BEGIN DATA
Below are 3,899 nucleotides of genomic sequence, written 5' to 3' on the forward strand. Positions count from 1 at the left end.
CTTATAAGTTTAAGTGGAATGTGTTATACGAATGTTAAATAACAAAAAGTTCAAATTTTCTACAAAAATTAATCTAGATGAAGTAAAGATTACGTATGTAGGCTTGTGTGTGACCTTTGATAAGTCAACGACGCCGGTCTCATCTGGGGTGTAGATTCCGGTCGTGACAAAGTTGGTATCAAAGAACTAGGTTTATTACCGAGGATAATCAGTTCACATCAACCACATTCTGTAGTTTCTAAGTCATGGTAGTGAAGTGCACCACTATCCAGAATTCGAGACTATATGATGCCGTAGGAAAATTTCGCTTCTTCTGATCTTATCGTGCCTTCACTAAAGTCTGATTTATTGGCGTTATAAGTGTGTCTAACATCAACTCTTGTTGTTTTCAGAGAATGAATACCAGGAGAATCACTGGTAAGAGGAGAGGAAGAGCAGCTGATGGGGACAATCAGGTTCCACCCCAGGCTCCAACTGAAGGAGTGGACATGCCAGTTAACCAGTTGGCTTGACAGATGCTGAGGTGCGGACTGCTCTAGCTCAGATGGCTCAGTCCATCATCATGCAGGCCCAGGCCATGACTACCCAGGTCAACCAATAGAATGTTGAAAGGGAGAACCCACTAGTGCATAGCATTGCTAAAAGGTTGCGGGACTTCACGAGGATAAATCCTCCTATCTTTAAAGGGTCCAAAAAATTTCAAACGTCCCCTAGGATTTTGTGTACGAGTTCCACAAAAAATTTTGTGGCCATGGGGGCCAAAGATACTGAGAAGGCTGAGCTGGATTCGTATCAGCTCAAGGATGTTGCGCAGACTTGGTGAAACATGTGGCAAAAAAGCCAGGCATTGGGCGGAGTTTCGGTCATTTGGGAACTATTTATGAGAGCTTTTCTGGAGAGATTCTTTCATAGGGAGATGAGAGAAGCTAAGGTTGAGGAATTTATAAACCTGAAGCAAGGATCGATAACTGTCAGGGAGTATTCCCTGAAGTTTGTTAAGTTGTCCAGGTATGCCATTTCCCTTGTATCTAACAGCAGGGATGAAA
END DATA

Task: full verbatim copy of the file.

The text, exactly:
Below are 3,899 nucleotides of genomic sequence, written 5' to 3' on the forward strand. Positions count from 1 at the left end.
CTTATAAGTTTAAGTGGAATGTGTTATACGAATGTTAAATAACAAAAAGTTCAAATTTTCTACAAAAATTAATCTAGATGAAGTAAAGATTACGTATGTAGGCTTGTGTGTGACCTTTGATAAGTCAACGACGCCGGTCTCATCTGGGGTGTAGATTCCGGTCGTGACAAAGTTGGTATCAAAGAACTAGGTTTATTACCGAGGATAATCAGTTCACATCAACCACATTCTGTAGTTTCTAAGTCATGGTAGTGAAGTGCACCACTATCCAGAATTCGAGACTATATGATGCCGTAGGAAAATTTCGCTTCTTCTGATCTTATCGTGCCTTCACTAAAGTCTGATTTATTGGCGTTATAAGTGTGTCTAACATCAACTCTTGTTGTTTTCAGAGAATGAATACCAGGAGAATCACTGGTAAGAGGAGAGGAAGAGCAGCTGATGGGGACAATCAGGTTCCACCCCAGGCTCCAACTGAAGGAGTGGACATGCCAGTTAACCAGTTGGCTTGACAGATGCTGAGGTGCGGACTGCTCTAGCTCAGATGGCTCAGTCCATCATCATGCAGGCCCAGGCCATGACTACCCAGGTCAACCAATAGAATGTTGAAAGGGAGAACCCACTAGTGCATAGCATTGCTAAAAGGTTGCGGGACTTCACGAGGATAAATCCTCCTATCTTTAAAGGGTCCAAAAAATTTCAAACGTCCCCTAGGATTTTGTGTACGAGTTCCACAAAAAATTTTGTGGCCATGGGGGCCAAAGATACTGAGAAGGCTGAGCTGGATTCGTATCAGCTCAAGGATGTTGCGCAGACTTGGTGAAACATGTGGCAAAAAAGCCAGGCATTGGGCGGAGTTTCGGTCATTTGGGAACTATTTATGAGAGCTTTTCTGGAGAGATTCTTTCATAGGGAGATGAGAGAAGCTAAGGTTGAGGAATTTATAAACCTGAAGCAAGGATCGATAACTGTCAGGGAGTATTCCCTGAAGTTTGTTAAGTTGTCCAGGTATGCCATTTCCCTTGTATCTAACAGCAGGGATGAAA